HOLLYWOOD, FloridaPreliminary data from the TREE-2
randomized study of first-line regimens for metastatic colorectal cancer show
that bevacizumab (Avastin) can be safely added to oxaliplatin (Eloxatin)/fluoro-pyrimidine
regimens and that the addition of bevacizumab significantly improves response
The data also show that bolus fluorouracil (5-FU) is less
active than infusional 5-FU in this setting. Howard S. Hochster, MD, of New
York University School of Medicine, reported the early results at the 2005
Gastrointestinal Cancers Symposium (abstract 241).
The TREE-2 study is a continuation of TREE-1, which is a
randomized phase II study of three oxaliplatin/fluoropyrimidine regimens in
metastatic colorectal cancer (see Table 1):
■ modified FOLFOX6:
bolus plus infusional 5-FU/leucovorin (LV)
■ bFOL: bolus
After publication of studies showing that adding bevacizumab
improves survival of patients treated with irinotecan (Camptosar)/5-FU/LV (IFL)
by about 35% (N Engl J Med 350:2335-2342, 2004), the TREE-1 protocol was
amended in November 2003 to add bevacizumab to all three study regimens.
"This randomized, multicenter study is the first to
determine the safety and tolerability of oxaliplatin/fluoropyrimidine regimens
(bolus, infusional, and oral) in combination with bevacizumab for first-line
treatment of metastatic colorectal cancer," Dr. Hochster said. "The hypothesis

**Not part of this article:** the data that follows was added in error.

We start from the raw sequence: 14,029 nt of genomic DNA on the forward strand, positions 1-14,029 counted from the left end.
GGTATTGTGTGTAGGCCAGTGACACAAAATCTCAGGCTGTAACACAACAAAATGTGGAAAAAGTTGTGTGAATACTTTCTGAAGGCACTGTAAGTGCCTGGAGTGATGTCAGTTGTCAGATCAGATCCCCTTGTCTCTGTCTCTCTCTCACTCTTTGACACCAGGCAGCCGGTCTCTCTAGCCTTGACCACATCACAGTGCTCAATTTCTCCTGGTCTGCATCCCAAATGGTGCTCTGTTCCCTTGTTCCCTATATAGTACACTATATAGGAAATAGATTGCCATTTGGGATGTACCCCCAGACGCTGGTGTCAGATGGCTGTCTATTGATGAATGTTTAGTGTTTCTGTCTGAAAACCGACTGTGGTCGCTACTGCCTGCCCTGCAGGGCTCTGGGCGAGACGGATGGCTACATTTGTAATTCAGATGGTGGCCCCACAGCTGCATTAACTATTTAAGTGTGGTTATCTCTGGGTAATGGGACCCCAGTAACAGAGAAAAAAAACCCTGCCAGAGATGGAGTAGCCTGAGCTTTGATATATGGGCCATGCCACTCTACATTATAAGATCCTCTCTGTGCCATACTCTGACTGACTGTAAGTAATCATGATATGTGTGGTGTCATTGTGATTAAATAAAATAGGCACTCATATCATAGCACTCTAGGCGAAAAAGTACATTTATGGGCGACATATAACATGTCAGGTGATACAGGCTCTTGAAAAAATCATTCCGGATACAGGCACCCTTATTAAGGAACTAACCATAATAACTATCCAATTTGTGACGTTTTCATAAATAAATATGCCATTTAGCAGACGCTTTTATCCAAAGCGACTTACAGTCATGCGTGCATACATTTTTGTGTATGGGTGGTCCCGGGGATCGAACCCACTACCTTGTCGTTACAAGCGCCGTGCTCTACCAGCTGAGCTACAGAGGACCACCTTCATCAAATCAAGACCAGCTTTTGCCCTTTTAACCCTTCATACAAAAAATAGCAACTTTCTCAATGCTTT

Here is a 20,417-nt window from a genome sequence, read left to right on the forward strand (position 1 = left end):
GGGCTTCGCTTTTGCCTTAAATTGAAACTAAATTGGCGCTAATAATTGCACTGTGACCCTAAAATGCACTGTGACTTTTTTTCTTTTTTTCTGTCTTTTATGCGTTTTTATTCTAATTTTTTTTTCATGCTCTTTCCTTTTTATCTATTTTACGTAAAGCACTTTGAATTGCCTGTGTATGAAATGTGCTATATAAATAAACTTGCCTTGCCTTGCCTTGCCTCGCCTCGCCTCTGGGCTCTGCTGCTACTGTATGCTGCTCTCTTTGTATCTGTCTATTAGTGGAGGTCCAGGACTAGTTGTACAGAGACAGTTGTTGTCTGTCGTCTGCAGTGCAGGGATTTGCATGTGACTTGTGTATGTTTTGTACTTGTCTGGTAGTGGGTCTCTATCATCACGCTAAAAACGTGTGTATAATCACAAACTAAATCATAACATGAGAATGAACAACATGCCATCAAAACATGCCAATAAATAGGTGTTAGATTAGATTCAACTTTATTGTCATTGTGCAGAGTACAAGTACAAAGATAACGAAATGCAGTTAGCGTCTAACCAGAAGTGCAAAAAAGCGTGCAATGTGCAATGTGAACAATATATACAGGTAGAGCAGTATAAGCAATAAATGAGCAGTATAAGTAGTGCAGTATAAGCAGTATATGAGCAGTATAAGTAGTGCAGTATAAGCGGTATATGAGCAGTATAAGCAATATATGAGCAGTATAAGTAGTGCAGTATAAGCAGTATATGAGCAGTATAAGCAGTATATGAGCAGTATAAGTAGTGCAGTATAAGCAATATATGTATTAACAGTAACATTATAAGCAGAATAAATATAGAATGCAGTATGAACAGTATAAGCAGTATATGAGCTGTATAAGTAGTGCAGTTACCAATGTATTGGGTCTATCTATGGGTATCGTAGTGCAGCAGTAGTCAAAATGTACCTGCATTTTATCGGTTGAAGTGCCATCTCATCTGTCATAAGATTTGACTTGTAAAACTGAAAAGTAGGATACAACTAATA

was that bevacizumab plus oxaliplatin/fluoropyrimidine regimens will provide
similar incremental efficacy and comparable safety as with the IFL regimen."
The study enrolled patients with measurable, untreated
metastatic colorectal cancer and ECOG performance status of 1 or lower. The
primary endpoint was incidence of grade 3-4 toxicities on each arm during the
first 12 weeks of therapy. Secondary endpoints included standard efficacy
Dr. Hochster reported that 223 patients were accrued between
November 2003 and March 2004 in TREE-2, of whom 213 were treated. He reported
toxicity data for 71 patients treated with FOLFOX-bevacizumab (FOLFOX-B), 70
treated with bFOL-B, and 72 treated with CapeOx-B. "Addition of bevacizumab to
all regimens was well tolerated, and no significant additive toxicities were
noted," he said.
The absolute number of patients with specific bevacizumab-related
toxicities included two (2.8%) on each arm with gastrointestinal perforations,
and impaired would healing in five (7%) FOLFOX-B patients, two (2.5%) bFOL-B
patients, and five (4.9%) CapeOx-B patients.
There were no treatment-related deaths with FOLFOX-B, three
(4.5%) with bFOL-B, and two (2.8%) with CapeOx-B.
Dr. Hochster noted that compared with TREE-1, CapeOx
tolerability improved on TREE-2 when a lower cape-citabine dose of 850 mg/m2
twice daily was used (compared with 1,000 mg/m2 twice daily on TREE-1), with no
decrease in efficacy.
Based on preliminary analysis of response data in the TREE-2
cohort, Dr. Hochster and his colleagues found that FOLFOX-B appears to be more
active than bFOL-B, and that FOLFOX-B and CapeOx-B are approximately equivalent
in efficacy (see Table 2).